“Si j’etais bien en fonds, j’achèterais une presse !” – French Revolutionary Camille Desmoulins
The role of the printing press as transformational communication technology is a commonplace so powerful that it is frequently invoked as a parallel to the Internet.
We think of it in terms of the spread of ideas, of bibles hitherto copied laboriously by monks now churned out for the newly literate middle classes of the Reformation; of cheap-as-chips chapbooks spreading gossip and popular culture in Pepys’ London; and of the great Enlightenment figures, such as Joseph Priestley and Tom Paine, able to disseminate their works of science and politics halfway across the world in a matter of months.
But listening to a lunchtime talk by Geoffrey Forster of the Leeds Library I was struck by another way of thinking about the press, as a tool for group formation and organisation.
Forster is the 18th Leeds Librarian, a role dating back to 1768 when a group of 105 founders, of whom Priestley was the fourth, came together to establish a private subscription library. Each paid a guinea to join, a substantial sum in those days, but books were dear: a copy of Priestley’s 700-page The History and Present State of Electricity could cost as much.
The founding subscribers – Nonconformists, Anglicans, one Roman Catholic, four 13 of them women joining in their own right – modelled their library on that at Liverpool, established 10 years earlier, and were part of a movement that saw subscription libraries across the country.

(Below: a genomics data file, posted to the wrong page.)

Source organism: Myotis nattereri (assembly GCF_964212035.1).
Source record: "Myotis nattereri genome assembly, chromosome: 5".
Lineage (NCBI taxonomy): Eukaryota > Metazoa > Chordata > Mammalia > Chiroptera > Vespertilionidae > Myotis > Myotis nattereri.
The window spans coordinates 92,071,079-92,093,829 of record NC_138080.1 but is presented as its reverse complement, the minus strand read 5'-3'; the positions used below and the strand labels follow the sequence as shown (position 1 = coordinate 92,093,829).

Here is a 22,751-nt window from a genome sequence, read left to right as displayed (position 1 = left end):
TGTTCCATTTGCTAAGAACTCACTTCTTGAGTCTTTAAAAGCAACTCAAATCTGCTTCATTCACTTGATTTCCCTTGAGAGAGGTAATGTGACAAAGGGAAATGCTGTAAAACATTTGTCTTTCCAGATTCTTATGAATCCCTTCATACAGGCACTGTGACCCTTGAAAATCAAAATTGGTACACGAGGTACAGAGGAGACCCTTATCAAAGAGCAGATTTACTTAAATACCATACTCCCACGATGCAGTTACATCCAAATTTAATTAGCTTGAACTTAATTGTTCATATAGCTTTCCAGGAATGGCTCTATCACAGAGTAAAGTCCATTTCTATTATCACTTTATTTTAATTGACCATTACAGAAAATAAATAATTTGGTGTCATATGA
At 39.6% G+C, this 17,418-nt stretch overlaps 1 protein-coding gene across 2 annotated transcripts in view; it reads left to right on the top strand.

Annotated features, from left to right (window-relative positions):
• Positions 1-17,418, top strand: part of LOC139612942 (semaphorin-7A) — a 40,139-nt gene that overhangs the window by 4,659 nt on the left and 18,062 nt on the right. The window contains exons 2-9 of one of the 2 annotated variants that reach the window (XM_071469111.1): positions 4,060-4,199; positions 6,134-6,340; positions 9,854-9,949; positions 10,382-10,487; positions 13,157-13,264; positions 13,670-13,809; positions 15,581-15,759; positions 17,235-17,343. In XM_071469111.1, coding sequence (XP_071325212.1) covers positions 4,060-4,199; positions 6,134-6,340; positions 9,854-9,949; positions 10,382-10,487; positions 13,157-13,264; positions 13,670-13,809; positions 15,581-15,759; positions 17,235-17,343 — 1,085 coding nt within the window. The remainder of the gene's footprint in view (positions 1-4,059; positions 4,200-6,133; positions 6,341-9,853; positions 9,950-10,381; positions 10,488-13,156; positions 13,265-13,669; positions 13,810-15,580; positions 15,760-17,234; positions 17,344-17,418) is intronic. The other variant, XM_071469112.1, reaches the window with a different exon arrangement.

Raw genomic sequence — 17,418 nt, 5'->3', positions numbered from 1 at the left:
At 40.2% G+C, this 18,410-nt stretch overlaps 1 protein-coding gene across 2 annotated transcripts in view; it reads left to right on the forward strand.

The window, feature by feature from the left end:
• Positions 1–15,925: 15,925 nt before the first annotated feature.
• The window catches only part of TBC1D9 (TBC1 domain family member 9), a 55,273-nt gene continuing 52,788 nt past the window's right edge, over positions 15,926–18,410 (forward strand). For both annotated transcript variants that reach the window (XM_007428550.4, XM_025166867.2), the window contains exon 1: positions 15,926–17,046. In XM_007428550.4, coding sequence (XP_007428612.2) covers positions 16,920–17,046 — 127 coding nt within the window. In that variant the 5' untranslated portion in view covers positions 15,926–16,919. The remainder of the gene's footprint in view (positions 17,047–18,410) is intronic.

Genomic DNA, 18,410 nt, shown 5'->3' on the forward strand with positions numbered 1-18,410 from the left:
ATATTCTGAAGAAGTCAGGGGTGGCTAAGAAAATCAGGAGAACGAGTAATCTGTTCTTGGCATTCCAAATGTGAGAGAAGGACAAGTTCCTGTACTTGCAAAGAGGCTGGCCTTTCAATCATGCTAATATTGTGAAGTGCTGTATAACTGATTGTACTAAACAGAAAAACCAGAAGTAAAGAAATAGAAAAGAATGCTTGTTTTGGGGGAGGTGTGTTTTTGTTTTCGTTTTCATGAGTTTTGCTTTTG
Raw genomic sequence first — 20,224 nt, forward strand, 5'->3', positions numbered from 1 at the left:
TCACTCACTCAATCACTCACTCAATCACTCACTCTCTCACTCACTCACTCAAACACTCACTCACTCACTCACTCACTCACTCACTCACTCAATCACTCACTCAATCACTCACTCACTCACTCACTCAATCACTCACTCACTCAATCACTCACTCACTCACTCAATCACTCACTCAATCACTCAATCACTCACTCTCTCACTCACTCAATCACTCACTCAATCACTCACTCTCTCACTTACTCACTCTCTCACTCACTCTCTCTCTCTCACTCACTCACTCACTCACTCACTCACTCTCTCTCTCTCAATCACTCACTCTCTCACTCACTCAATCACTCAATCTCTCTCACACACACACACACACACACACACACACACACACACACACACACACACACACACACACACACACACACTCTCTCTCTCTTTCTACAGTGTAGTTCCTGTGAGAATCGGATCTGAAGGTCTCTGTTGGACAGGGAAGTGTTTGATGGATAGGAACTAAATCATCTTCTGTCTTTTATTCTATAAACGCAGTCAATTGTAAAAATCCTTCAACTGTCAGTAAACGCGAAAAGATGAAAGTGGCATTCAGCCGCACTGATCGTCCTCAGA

They had responded to an advertisement in the Leeds Mercury, a newspaper re-established in the city only the previous year, and the founding 105 were named in a prospectus listing the first titles that the library would acquire.
They set out to accumulate an ever-growing catalogue, buying regularly from a suggestions book kept by Priestley, their secretary. By 1772 they had 1200 volumes at the Kirkgate library. 243 year later there are 140,000 books housed in a purpose-built Victorian building on Commercial Street, above shops whose rents help to finance the library to this day.
In The Invention of Air, and latterly Where Good Ideas Come From, Steven Johnson tells the story of Priestley’s discovery of oxygen, after a chance visit to Jakes and Nell’s Brewery on Leeds’ Meadow Lane. Priestley chewed over his discoveries with his friend Ben Franklin, who according to Forster almost certainly visited the Kirkgate building, now a branch of Superdrug. Johnson talks about the importance of leisure-time and literacy in enabling 18th Century geeks like Priestley to develop their ideas, and coffee shops as venues to share them.
To this now I think it’s worth adding Forster’s theory, that the printing press enabled for the first time large-scale associations like the Leeds Library to function.
In a city without a press, someone proposing to start a library had first to attract the interest of fellow citizens. He or she might write letters, laboriously by hand, requesting their attendance at a public meeting. Supposing they could be gathered together, those people would need prospectuses, membership cards, notices and minutes of annual meetings, all things impractical to write out repeatedly in long-hand.
Through its natural associations with booksellers, newspapers and printers, the Leeds Library had ready access to technology to automate all these dull but necessary functions. The press was not just a means to spread ideas, it was an organisation tool through which groups of people could make stuff happen together.
In the medium of ink on paper, Joseph Priestley and his fellow citizens were pioneer social networkers.
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